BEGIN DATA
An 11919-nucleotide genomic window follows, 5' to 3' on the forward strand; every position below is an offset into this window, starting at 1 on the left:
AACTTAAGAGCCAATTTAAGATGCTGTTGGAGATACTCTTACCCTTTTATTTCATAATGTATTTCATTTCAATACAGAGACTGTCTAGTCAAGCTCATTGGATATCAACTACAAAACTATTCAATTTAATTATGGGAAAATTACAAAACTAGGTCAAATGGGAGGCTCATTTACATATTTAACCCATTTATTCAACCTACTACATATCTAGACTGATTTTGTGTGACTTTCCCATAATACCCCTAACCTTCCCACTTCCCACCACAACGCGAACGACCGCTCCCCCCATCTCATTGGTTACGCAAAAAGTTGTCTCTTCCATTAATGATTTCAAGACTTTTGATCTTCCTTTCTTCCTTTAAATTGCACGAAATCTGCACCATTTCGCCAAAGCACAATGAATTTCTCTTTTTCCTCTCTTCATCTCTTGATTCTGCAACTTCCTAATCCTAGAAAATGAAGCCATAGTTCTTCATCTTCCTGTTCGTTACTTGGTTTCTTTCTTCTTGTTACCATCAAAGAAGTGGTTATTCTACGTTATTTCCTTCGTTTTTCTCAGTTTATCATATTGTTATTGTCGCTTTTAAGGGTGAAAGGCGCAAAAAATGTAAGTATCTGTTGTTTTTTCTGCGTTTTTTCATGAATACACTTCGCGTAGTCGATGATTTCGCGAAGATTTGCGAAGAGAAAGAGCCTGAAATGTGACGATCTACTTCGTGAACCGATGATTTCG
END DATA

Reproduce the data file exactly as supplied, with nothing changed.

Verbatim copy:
An 11919-nucleotide genomic window follows, 5' to 3' on the forward strand; every position below is an offset into this window, starting at 1 on the left:
AACTTAAGAGCCAATTTAAGATGCTGTTGGAGATACTCTTACCCTTTTATTTCATAATGTATTTCATTTCAATACAGAGACTGTCTAGTCAAGCTCATTGGATATCAACTACAAAACTATTCAATTTAATTATGGGAAAATTACAAAACTAGGTCAAATGGGAGGCTCATTTACATATTTAACCCATTTATTCAACCTACTACATATCTAGACTGATTTTGTGTGACTTTCCCATAATACCCCTAACCTTCCCACTTCCCACCACAACGCGAACGACCGCTCCCCCCATCTCATTGGTTACGCAAAAAGTTGTCTCTTCCATTAATGATTTCAAGACTTTTGATCTTCCTTTCTTCCTTTAAATTGCACGAAATCTGCACCATTTCGCCAAAGCACAATGAATTTCTCTTTTTCCTCTCTTCATCTCTTGATTCTGCAACTTCCTAATCCTAGAAAATGAAGCCATAGTTCTTCATCTTCCTGTTCGTTACTTGGTTTCTTTCTTCTTGTTACCATCAAAGAAGTGGTTATTCTACGTTATTTCCTTCGTTTTTCTCAGTTTATCATATTGTTATTGTCGCTTTTAAGGGTGAAAGGCGCAAAAAATGTAAGTATCTGTTGTTTTTTCTGCGTTTTTTCATGAATACACTTCGCGTAGTCGATGATTTCGCGAAGATTTGCGAAGAGAAAGAGCCTGAAATGTGACGATCTACTTCGTGAACCGATGATTTCG